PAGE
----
Trump Lawyers to Resume Arguments in Senate Impeachment Trial

By Zachary Stieber
Zachary Stieber
Zachary Stieber
Zachary Stieber is a senior reporter for The Epoch Times based in Maryland. He covers U.S. and world news.
January 27, 2020Updated: January 27, 2020

President Donald Trump’s defense team was set to resume arguments arguing against his removal from office on Jan. 27, after opening the arguments on Saturday.

Jay Sekulow, Trump’s personal lawyer; Pat Cipollone, the White House counsel; and other attorneys started laying out their case over the weekend, ending after a few hours.

The trial will resume at 1 p.m. EST with arguments expected from Harvard law professor emeritus Alan Dershowitz, who will make arguments against impeaching Trump based on constitutional law; former Independent Counsel Ken Starr, who probed the last president to be impeached by the House, Bill Clinton; and Pam Bondi, the former Florida attorney general.

During an appearance on “Fox News Sunday,” Dershowitz said: “The Constitution requires treason—there’s no treason. Bribery, there’s no allegation of bribery. Other high crimes and misdemeanors, which means other high crimes and misdemeanors that are akin to treason and bribery.”

pam bondi
Pam Bondi, a White House adviser and member of the legal team, departs the Senate following opening arguments by the Republicans in the impeachment trial of President Donald Trump at the Capitol in Washington on Jan. 25, 2020. (J. Scott Applewhite/AP Photo)

“They completely failed to meet that high constitutional standard, and therefore it would be unconstitutional to remove a president based on the allegations that were made against him in the articles of impeachment,” he added.

Even if the factual allegations are true, the House “did not allege impeachable offenses,” he said.

Dershowitz said Trump’s defense team would show that allegations by Democrats—that Trump used the power of his office to try to pressure Ukraine into probing corruption allegations surrounding Hunter Biden and Joe Biden, a leading 2020 Democratic presidential contender—were not true.

Trump’s team said during the Saturday presentation that voters should be allowed to decide whether Trump stays in office and accused Democrats of attempting to interfere in November’s election.

Alan Dershowitz
Alan Dershowitz in New York City in a file photograph. (John Lamparski/Getty Images for Hulu)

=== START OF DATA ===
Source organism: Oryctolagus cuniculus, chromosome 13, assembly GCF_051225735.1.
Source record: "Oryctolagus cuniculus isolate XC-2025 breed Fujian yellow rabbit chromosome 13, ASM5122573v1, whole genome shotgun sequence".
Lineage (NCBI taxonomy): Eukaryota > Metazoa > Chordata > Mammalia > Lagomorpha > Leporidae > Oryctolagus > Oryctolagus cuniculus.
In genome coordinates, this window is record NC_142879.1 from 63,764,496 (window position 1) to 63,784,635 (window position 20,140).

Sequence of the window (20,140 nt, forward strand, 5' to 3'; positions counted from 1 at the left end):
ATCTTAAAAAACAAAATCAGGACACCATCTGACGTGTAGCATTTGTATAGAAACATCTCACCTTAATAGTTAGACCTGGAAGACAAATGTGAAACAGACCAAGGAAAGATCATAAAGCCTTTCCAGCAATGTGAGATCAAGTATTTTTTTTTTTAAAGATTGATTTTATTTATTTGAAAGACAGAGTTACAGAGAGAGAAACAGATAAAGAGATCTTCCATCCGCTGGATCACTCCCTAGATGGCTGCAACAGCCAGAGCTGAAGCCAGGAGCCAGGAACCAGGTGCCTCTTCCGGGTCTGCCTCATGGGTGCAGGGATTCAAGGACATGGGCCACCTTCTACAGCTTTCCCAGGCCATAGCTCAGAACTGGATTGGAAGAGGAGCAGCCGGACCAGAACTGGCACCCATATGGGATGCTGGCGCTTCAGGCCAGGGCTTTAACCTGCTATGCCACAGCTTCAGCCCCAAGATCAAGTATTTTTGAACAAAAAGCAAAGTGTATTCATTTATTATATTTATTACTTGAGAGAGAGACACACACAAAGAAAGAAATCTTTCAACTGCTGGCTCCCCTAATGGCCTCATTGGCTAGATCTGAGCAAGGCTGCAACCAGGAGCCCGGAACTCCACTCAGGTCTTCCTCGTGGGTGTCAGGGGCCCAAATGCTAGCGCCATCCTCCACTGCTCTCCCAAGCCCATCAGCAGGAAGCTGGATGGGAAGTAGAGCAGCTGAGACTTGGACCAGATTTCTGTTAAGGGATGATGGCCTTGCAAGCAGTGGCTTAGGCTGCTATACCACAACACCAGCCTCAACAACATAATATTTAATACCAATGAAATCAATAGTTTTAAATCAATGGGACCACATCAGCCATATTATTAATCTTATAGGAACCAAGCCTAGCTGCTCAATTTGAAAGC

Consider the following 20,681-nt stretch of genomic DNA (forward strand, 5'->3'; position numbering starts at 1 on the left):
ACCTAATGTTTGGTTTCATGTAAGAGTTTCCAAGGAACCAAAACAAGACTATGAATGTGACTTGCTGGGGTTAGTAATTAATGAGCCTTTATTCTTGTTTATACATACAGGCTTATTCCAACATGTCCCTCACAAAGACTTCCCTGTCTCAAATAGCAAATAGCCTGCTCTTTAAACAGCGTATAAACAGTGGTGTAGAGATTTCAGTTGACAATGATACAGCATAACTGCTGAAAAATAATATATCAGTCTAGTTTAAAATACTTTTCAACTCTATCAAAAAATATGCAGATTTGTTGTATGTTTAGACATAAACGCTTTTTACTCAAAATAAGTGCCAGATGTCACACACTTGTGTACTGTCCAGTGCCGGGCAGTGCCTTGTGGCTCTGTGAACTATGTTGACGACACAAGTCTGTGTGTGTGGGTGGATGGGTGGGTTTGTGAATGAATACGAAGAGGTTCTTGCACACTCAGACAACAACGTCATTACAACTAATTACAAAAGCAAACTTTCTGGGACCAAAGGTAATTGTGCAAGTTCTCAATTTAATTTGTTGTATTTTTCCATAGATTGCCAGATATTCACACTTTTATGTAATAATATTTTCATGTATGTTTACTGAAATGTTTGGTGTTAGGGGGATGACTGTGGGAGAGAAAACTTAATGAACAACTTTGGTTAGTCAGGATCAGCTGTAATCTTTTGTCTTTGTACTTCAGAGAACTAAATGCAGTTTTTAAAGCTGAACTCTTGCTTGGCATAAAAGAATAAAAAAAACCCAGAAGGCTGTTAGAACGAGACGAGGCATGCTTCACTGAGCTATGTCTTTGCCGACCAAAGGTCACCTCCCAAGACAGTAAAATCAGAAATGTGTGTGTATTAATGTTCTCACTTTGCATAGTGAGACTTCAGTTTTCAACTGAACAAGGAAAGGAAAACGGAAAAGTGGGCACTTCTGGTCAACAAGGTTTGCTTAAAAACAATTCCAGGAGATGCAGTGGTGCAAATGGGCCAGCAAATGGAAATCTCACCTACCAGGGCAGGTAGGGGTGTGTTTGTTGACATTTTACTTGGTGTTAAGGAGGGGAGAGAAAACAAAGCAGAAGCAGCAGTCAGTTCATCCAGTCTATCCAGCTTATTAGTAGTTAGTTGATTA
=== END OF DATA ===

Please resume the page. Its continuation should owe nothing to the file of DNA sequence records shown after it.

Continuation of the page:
“They’re asking you not only to overturn the results of the last election, but they’re asking you to remove President Trump from the ballot in an election that’s occurring in approximately nine months,” Pat Cipollone told senators. “They’re asking you to tear up all of the ballots across this country, on your own initiative, take that decision away from the American people.”

Another lawyer, Mike Purpura, highlighted how Ukrainian officials, including President Volodymyr Zelensky, said they weren’t pressured by Trump.

And Sekulow drew attention to U.S. officials who expressed concern about possible corruption in Ukraine, attempting to bolster the case for the legitimacy of Trump pausing congressionally approved military aid to the country.

The arguments by Trump lawyers followed three days of arguments by House Democrats as they tried to convince a supermajority of the Republican-held Senate to vote to convict Trump, or remove the president from office. A simple majority is enough to acquit the president, which is widely expected to happen.

After Trump’s team is done, both sides will answer written questions submitted by senators. A vote on witnesses will take place. Democrats have been pushing to subpoena former National Security Adviser John Bolton and three others they argue have facts relevant to the impeachment efforts. They reiterated their calls after a report on Sunday quoted Bolton’s upcoming book.

adam schiff
House impeachment manager Adam Schiff (D-Calif.) speaks during impeachment proceedings against President Donald Trump in the Senate at the U.S. Capitol in Washington on Jan. 22, 2020. (Senate Television via Getty Images)

Appearing on NBC’s “Meet the Press” Sunday, lead House impeachment manager Adam Schiff (D-Calif.) said his reaction to the opening arguments by Trump’s team was that “they’re deathly afraid of what witnesses will have to say.”

“And so their whole strategy has been deprive the public of a fair trial. They don’t frame it that way, but that’s in essence it. They have a very heavy burden though with that because the American people understand what a fair trial is. A fair trial requires witnesses. A fair trial does not consist of the person who is charged agreeing with the judges to deprive the prosecution from being able to make a case,” Schiff said.

“So it’s hard to argue, ‘We don’t want to hear the evidence,’ particularly when they say, ‘We should hear from more direct witnesses who talked to the president, but we’re not going to allow them to be called.'”

Since the GOP holds a 53-47 majority, at least four Republicans would need to side with Democrats—if every Democrat votes for witnesses—in order for any witnesses to be called. Some GOP members have floated different possible witnesses from those Democrats want to call, including Hunter Biden and Joe Biden.